Born in New York in 1771, John Wolhaupter was a master craftsman specializing in watchmaking, clockmaking, and silversmithing. He tied the knot with Mary Payne Aycrigg in 1795. Their property was confiscated during the revolution due to their loyalist convictions, prompting a relocation to New Brunswick between 1795 and 1799. Wolhaupter set up a jewelry and clockmaking business in Saint John, earning a name as a silversmith. The family moved to Fredericton around 1811, launched another shop, and ultimately, in 1825, passed the business to their eldest son, Benjamin Wolhaupter, born in 1800.
In 1820, Benjamin Wolhaupter wed Catherine Brannen and built a residence at 97 Church Street, fondly called “Beauregard.” Later, the property was sold to Bishop Medley, and it came to be known as Bishopscote. Benjamin wore multiple hats, serving as a York County Magistrate, participating in the militia, and assuming a director’s role at the Commercial Bank of New Brunswick.
In 1847, Benjamin became the Sheriff of York County, a position he held until his demise in 1857. Benjamin and Catherine Wolhaupter were survived by three sons: James, Charles, and George.
Born in 1825, Charles John Wolhaupter opted for a career in education, spent seven years in Australia, returned to New Brunswick, and met a tragic end in a drowning accident in 1858.
George Philip Wolhaupter, born in 1827, held a clerical position in the Surveyor-General’s office and earned an engineering degree from King’s College, Fredericton, in 1854. He served as the organist and choirmaster at Christ Church Cathedral and was recognized for his wildflower collection and artistic talent in designing programs for Cathedral services. He wed Harriett Amelia Carman in 1858, and their son, Benjamin, arrived in 1859. Following George’s passing in 1860, his wife and son moved to Sarnia, Ontario. Gifted with remarkable mechanical abilities, Benjamin Wolhaupter carved a career as an engineer specializing in railway tracks. He was granted 215 patents for his inventions, achieving success as a manufacturer and businessman, and breathed his last in Norwalk, Connecticut, in 1949.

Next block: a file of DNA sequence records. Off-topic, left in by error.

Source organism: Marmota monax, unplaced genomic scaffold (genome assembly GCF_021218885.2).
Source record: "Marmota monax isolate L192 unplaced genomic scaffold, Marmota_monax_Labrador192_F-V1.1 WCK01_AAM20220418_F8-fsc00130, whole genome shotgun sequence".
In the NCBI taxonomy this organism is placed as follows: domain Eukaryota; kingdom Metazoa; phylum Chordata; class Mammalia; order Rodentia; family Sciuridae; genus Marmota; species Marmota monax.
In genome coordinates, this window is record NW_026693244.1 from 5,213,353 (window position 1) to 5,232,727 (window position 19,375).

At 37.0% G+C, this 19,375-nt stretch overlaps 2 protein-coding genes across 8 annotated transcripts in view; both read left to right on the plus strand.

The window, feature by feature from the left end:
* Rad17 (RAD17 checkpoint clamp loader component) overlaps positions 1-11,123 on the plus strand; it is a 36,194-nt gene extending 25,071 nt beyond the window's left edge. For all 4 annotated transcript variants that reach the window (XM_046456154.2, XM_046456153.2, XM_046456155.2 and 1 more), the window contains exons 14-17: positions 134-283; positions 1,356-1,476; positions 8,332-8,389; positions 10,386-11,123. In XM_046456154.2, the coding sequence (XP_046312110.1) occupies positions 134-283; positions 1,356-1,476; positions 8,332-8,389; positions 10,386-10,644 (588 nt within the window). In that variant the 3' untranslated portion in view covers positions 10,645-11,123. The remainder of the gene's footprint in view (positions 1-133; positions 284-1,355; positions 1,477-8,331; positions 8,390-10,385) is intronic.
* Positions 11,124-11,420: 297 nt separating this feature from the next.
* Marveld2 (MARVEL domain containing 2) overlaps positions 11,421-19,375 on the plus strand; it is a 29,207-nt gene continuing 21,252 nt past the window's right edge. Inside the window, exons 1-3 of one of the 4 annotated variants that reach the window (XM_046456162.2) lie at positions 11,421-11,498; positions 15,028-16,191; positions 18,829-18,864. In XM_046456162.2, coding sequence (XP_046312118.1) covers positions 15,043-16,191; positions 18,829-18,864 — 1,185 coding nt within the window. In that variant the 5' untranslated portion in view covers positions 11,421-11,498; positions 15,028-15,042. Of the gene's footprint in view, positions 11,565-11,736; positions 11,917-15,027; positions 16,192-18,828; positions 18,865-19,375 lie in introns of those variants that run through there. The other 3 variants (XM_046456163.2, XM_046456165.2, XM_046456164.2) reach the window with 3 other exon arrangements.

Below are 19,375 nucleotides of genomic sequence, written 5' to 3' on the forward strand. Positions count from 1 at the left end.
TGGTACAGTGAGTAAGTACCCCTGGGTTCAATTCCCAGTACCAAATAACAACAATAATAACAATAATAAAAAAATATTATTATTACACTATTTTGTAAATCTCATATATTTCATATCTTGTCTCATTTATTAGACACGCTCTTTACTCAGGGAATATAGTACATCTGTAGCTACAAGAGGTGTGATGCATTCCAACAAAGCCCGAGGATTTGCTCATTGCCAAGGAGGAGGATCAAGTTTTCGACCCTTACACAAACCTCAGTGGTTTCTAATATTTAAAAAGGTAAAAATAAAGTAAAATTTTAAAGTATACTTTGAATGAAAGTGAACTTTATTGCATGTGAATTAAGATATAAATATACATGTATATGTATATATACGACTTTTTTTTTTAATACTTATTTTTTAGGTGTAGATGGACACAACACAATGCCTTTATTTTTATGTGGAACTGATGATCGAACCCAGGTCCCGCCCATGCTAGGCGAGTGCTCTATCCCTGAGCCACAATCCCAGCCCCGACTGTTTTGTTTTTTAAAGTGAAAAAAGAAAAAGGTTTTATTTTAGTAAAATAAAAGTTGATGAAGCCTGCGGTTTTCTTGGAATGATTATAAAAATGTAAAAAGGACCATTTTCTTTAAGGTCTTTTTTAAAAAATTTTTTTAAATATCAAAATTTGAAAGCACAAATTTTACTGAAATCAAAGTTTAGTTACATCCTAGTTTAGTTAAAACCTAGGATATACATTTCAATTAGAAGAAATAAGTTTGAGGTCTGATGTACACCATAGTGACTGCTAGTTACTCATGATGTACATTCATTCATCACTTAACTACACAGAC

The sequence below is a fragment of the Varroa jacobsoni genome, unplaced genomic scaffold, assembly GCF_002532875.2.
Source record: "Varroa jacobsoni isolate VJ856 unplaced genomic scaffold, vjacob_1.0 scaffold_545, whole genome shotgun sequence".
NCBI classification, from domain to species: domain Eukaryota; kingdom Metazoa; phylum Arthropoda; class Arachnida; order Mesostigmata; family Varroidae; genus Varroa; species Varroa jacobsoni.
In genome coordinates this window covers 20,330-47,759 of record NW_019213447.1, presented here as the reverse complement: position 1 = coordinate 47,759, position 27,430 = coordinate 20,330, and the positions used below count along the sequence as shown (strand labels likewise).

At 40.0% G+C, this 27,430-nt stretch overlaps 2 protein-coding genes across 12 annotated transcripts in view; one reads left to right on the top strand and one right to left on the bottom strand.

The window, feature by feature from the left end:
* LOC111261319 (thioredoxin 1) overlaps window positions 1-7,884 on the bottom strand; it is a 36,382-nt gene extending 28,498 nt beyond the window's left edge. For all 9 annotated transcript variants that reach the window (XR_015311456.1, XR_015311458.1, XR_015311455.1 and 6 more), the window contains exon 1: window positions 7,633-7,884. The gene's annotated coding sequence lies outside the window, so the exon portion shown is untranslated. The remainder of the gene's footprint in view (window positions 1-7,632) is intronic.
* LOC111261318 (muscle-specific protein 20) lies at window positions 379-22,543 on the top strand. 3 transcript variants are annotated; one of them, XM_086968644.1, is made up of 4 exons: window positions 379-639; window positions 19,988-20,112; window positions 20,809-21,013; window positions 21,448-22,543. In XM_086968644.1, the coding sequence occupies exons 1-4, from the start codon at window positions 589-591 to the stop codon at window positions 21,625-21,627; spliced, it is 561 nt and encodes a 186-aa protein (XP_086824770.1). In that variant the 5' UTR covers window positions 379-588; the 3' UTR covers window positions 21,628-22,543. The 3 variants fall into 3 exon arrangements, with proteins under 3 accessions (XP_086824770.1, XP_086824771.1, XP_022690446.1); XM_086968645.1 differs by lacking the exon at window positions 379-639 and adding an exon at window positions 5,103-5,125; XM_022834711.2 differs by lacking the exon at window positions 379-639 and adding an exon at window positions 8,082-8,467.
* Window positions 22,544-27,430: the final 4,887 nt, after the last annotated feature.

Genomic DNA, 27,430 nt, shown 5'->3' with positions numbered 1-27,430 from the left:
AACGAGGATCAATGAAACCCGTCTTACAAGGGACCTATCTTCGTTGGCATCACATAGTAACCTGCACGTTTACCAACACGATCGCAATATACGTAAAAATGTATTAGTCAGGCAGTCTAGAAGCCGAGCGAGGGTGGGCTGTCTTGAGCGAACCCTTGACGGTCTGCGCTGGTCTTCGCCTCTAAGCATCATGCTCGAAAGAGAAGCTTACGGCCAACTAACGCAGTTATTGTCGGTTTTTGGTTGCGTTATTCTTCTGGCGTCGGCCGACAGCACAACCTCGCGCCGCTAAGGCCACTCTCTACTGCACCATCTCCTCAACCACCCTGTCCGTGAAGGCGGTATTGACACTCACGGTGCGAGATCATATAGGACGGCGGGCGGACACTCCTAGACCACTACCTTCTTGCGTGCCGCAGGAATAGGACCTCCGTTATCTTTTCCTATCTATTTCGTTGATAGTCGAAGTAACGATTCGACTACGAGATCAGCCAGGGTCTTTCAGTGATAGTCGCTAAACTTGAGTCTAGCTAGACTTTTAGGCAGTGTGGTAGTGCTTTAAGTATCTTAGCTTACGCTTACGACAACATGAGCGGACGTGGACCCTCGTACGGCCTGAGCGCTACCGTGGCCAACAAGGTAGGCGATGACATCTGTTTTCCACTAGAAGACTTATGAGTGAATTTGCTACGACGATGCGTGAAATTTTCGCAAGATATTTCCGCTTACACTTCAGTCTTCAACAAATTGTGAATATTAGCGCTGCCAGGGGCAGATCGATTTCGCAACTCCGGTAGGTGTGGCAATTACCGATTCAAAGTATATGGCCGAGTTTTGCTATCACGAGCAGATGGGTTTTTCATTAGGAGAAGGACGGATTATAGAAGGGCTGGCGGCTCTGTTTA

In 1905, the property was bought by William T. Whitehead, who quickly embarked on an extensive remodel of the previously simple five-bay Georgian house. Additions included a verandah, dormers, and a cylindrical corner bay, along with significant changes to the window openings that incorporated extensive stained glass decorations, all reflective of the popular Queen Anne style of that era.
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